A measure of the weight of the boat relative to it's length at the waterline. The higher a boat’s D/L ratio, the more easily it will carry a load and the more comfortable its motion will be. The lower a boat's ratio is, the less power it takes to drive the boat to its nominal hull speed or beyond. Read more.


D/L = (D ÷ 2240) ÷ (0.01 x LWL)³

  • D: Displacement of the boat in pounds.
  • LWL: Waterline length in feet
<100: ultralight
100-200: light
200-300: moderate
300-400: heavy
>400: very heavy
Comfort Ratio
30-40: moderate bluewater cruising boat

Comfort Ratio

This ratio assess how quickly and abruptly a boat’s hull reacts to waves in a significant seaway, these being the elements of a boat’s motion most likely to cause seasickness. Read more.


Comfort ratio = D ÷ (.65 x (.7 LWL + .3 LOA) x Beam1.33)

  • D: Displacement of the boat in pounds
  • LWL: Waterline length in feet
  • LOA: Length overall in feet
  • Beam: Width of boat at the widest point in feet
<20: lightweight racing boat
20-30: coastal cruiser
30-40: moderate bluewater cruising boat
40-50: heavy bluewater boat
>50: extremely heavy bluewater boat
Capsize Screening
<2.0: better suited for ocean passages

Capsize Screening Formula

This formula attempts to indicate whether a given boat might be too wide and light to readily right itself after being overturned in extreme conditions. Read more.


CSV = Beam ÷ ³√(D / 64)

  • Beam: Width of boat at the widest point in feet
  • D: Displacement of the boat in pounds
<2: better suited for ocean passages
>2: better suited for coastal cruising



The first in the Vancouver Yacht series, the Vancouver 27 is a ‘go anywhere’ pocket cruiser designed by Canadian Robert Harris in 1972. This sturdy 27-foot cutter was squarely aimed for couples looking to sail the world’s oceans. Purpose built for exactly this purpose, the first boat sailed successfully from British Columbia to New Zealand and back. The solid good-looking design attracted enough attention that molds were made from the second boat built. Various versions went on to be produced in Canada and in England and more than 250 have been built in total including the extended 28 foot version, the Vancouver 28, which is still being made in England today. Canadian production ended when the molds were destroyed by a storm in 1988.

Though small and relatively heavy, she’s uncompromising with few concessions to speed and performance. Under the waterline there’s a full keel with a cutaway forefoot which gives her a stable helm and good balance on all points of sail. In the UK the design was tweaked by adding three inches to the beam at the waterline to stiffen her up, the result being a pronounced tumblehome in the hull which the Canadian boats don’t have.

In breaking seas her high freeboard, neat cockpit and built in bridge deck help prevent water below. Her propeller and rudder are protected from grounding and fouling damage by the set-up of her keel, skeg and stern-post. Lots of headroom, plenty of stowage space and ease of handling are characteristic. As would be expected by the design she’s not fast nor particularly close winded but she’s easy to handle in all conditions and ideal for a short-handed crew. English sailor Rona House can testify to this having completed a solo circumnavigation in her Vancouver 27. The cutter rig gives maximum sail plan versatility and the outboard rudder allows for use of self-steering mechanisms that are a cruiser’s best friend on long passages. Experience has shown that her traditional hull design copes easily with the rigors of offshore passages, even when chock full of cruising gear.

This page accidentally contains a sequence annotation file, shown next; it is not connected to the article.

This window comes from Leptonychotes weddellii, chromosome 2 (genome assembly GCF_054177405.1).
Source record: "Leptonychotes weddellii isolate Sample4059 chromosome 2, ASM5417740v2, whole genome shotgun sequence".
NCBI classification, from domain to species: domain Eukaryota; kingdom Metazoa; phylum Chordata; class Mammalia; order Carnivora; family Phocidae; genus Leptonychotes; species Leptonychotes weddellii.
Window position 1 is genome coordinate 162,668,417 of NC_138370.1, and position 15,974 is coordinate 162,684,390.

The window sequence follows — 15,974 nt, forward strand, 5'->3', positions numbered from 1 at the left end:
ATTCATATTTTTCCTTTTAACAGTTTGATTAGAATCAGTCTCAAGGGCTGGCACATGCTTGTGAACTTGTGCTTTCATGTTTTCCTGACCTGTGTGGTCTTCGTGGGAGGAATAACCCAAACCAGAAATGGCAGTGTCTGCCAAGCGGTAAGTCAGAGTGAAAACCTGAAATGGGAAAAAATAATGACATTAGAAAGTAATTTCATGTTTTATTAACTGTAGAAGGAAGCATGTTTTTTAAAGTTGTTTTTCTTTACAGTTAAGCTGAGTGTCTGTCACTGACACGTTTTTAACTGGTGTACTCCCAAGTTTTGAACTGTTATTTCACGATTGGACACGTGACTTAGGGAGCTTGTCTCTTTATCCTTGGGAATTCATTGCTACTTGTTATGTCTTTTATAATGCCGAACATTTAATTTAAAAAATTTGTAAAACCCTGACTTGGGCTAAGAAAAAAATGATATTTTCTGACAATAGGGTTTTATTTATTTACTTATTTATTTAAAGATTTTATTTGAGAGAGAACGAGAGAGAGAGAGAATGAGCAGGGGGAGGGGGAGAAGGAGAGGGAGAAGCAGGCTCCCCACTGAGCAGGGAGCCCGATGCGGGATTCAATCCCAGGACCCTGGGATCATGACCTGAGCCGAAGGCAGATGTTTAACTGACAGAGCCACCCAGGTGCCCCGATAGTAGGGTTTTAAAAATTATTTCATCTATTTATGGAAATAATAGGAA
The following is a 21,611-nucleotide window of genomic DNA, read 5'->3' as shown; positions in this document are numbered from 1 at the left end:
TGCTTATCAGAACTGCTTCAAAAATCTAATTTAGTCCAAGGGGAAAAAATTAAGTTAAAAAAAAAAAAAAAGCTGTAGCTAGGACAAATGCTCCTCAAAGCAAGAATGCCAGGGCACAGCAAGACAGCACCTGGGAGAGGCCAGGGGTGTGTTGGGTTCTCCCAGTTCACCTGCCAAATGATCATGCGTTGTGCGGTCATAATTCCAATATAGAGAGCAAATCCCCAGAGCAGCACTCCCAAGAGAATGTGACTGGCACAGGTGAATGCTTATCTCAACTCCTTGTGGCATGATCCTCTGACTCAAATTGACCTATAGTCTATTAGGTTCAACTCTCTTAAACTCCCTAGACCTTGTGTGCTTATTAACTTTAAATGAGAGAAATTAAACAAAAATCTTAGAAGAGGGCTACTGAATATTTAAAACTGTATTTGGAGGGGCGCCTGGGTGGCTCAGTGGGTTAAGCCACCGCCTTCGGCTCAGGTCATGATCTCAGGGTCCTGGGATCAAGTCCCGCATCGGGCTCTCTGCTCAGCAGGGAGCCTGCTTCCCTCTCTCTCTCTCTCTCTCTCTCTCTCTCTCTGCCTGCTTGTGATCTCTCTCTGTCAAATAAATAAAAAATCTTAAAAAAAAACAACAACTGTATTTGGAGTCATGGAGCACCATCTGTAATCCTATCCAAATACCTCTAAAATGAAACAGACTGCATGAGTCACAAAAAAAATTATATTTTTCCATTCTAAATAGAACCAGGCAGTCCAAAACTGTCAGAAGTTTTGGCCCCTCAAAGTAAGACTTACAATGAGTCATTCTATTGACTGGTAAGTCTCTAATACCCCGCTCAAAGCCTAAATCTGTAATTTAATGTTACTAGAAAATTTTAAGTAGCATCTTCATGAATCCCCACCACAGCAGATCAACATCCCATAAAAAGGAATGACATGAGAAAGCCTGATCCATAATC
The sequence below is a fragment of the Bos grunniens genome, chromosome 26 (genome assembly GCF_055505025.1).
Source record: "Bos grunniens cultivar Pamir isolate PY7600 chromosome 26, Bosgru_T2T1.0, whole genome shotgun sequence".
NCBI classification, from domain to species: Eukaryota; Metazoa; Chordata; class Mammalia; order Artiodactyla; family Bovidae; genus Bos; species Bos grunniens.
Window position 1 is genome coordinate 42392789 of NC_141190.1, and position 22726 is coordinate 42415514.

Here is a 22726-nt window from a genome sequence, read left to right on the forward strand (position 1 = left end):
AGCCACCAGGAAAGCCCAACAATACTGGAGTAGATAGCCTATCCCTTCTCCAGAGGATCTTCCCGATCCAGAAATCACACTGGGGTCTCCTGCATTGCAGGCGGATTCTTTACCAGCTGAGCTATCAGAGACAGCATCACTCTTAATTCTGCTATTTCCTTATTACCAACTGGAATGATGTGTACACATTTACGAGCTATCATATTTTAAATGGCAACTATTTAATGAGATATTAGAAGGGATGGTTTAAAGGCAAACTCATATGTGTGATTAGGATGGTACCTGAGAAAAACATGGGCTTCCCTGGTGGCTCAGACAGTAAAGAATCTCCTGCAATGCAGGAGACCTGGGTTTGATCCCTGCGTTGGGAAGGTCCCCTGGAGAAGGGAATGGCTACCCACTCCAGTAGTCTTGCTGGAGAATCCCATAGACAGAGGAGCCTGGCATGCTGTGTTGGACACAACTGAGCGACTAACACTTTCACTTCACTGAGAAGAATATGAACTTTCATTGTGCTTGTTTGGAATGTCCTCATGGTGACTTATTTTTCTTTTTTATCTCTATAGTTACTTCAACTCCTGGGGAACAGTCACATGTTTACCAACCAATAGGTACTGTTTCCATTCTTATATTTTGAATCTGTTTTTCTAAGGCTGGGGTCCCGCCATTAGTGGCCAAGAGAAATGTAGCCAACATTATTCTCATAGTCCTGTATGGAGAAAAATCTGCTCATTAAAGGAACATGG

Inside the Vancouver 27 is a sensible small-boat layout just made for a couple at sea with three berths being the norm, although a four berth layout was also available. The three berth version has no berth forward but instead has the third berth aft in the saloon leaving plenty room for stowage up front as well as space for a generously sized quarter berth, galley and chart table. 6′ 6″ of headroom heads up the comfort factor inside.

Buyer’s Notes

The majority of boats are to be found in the UK although some can still be found in North America.  New boat prices can be obtained from Northshore yachts and a current search of the used boat market reveals prices for these boats between 12,200 – 26,600 Pounds Sterling or 19,500- 41,500 Canadian dollars depending on age and condition. Although no major problems have been discovered, the heel of the rudder is one weak point that needs careful inspection.

Links, References & Further Reading

» Vancouver 27 Review on
» Vancouver 27 Brochure on
» Vancouver Yachts Association, info, images, history.
» History of Vancouver Yachts in the UK by Andrew Dandridge
» History of Pheon Yachts/Vancouver on Owner’s Site
» Vancouver 28 on the Southerly website (Northshore Shipyard).